Like Beawar in Rajasthan, where there was no other plant in the vicinity, they were first movers in Bihar too. But it wasn't an easy start. Bangur points out that after the oil refinery in Baurani, there was no big investment in the state. “For 50 years, no one came in and we had a huge challenge on our hands. There was really no industry or any work discipline to speak of,” he says.
With a 2.6 mtpa integrated cement plant in Raipur at a 1,600 crore outlay, setting up a grinding unit with a 2 mtpa capacity in Bihar’s Aurangabad district opened up the market in eastern India for the company. The decision of the Bihar government to offer a significant VAT incentive (said to be over 50%) for new entrants was the icing on the cake.
At that point, Lafarge, the largest player in the region, was transporting its finished product from Raipur and there was clearly a huge gap left open in Bihar. Shree Cement moved quickly with the grinding unit in Aurangabad district in mid-2014, which was expanded to 3.6 mtpa two years later; the plan now is to increase that to 4.5 mtpa by the end of the current fiscal, with another greenfield proposed in the east, currently estimated at 350 crore.
However, a lot needs to be done for a larger presence in the rest of the east. “Logistically, we are efficient when it comes to clinker facilities. However, there is still a significant disadvantage we have on grinding, since there is only one unit in the region,” points out Prashant. Clinker is cement in the lump form, while grinding is what gives the finished product.
The east, for many years, has been characterised by high capacity utilisation levels, which has now been corrected by more players coming in. From a level of 90% in 2009, it was down to 81% in 2016 and expected to be only 73% for the most recent fiscal — still better than the overall capacity utilisation in the country, which stands at 67%.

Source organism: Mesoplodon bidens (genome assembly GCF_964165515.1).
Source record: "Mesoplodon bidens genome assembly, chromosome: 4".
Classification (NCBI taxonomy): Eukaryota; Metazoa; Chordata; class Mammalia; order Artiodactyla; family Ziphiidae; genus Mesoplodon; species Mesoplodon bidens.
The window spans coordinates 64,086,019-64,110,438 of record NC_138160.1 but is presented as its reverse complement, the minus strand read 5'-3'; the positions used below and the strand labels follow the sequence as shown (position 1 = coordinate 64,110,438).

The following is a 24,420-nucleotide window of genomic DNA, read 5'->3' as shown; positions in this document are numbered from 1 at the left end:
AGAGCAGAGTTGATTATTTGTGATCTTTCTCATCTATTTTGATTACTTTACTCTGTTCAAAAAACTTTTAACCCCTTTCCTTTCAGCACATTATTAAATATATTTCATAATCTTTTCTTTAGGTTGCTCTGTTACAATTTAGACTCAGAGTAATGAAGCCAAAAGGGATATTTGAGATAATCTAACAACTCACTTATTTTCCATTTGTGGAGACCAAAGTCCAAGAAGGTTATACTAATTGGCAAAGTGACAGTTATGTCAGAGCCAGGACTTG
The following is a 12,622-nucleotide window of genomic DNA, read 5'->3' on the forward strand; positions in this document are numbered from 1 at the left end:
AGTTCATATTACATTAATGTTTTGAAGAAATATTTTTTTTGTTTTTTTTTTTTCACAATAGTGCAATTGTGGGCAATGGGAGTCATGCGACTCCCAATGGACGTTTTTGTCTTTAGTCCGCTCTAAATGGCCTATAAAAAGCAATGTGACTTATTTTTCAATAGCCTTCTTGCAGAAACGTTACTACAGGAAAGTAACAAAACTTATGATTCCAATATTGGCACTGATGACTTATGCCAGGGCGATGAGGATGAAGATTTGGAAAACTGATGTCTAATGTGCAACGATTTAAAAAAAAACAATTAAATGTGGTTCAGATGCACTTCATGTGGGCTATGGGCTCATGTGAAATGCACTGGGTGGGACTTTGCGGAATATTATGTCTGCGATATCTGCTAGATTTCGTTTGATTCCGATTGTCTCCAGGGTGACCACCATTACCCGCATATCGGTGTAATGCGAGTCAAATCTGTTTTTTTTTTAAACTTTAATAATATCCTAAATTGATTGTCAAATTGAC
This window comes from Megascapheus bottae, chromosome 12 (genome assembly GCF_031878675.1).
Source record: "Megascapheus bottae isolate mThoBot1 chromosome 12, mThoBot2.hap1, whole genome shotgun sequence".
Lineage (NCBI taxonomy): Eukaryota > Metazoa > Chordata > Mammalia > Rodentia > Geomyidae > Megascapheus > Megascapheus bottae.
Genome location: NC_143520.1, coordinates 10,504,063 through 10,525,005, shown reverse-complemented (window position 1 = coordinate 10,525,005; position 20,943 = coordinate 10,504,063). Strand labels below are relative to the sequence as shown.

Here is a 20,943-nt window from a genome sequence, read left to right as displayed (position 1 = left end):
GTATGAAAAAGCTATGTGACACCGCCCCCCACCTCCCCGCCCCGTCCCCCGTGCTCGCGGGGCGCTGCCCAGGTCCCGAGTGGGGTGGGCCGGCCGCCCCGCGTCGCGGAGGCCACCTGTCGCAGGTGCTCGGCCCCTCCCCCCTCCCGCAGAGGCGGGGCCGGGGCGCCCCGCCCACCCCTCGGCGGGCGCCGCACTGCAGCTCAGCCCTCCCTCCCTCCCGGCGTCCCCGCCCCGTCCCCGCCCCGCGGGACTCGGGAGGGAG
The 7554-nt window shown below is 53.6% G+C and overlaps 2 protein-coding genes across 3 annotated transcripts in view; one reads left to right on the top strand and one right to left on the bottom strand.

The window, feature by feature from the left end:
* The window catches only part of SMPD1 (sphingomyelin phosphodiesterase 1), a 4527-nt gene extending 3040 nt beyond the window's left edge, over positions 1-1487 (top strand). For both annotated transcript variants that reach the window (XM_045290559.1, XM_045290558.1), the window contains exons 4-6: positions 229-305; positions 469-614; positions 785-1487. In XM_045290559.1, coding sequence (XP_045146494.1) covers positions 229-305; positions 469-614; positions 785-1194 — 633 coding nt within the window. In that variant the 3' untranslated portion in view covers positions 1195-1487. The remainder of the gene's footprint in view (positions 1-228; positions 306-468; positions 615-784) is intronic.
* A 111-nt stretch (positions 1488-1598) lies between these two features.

Between 2016 and 2017, an additional capacity of 13 mtpa was added taking the total to around 65 mtpa; the total national capacity is 390 mtpa. Nirma, after the acquisition of Lafarge’s assets (11 mtpa bought for 9,400 crore), remains the market leader in the east, though, Shree Cement has made serious headway in Bihar. According to Prashant, its market share in the state stands at 15-16%.
Overall, the company has 3,000 wholesalers and dealers (1,000 wholesalers and 2,000 dealers) in the state. Shree Cement’s dealers say that the company did not choose to cut prices and instead, focused on margins and schemes for the trade. For instance, the difference between margins to the wholesaler and any dealer was as much as 7-8 for each bag in favour of the former. “The company dropped that to 3, ensuring there was a lot of incentive for us to sell the company’s product. The message for us has been to push volumes at any cost,” adds one dealer. This has aided the process of higher market share, in Bihar significantly.
By any yardstick, the east will be one of the key markets to track. Existing companies are expanding their capacity and new players are coming in with big ticket investments. Emami, well-known for its presence in the FMCG business, is looking at this region closely to further its cement story. It has a 5.5 mtpa plant in Chattisgarh, with a grinding unit having been commissioned a few weeks ago in West Bengal.
Vivek Chawla, CEO, Emami Cement says that in spite of capacity additions in the east, 4-5 mt would have to come from the rest of India. “It is this deficit that has created opportunities for companies to set up grinding capacities here. The most distinct feature of the east market is its low per capita consumption, which has potential to grow significantly,” says Chawla.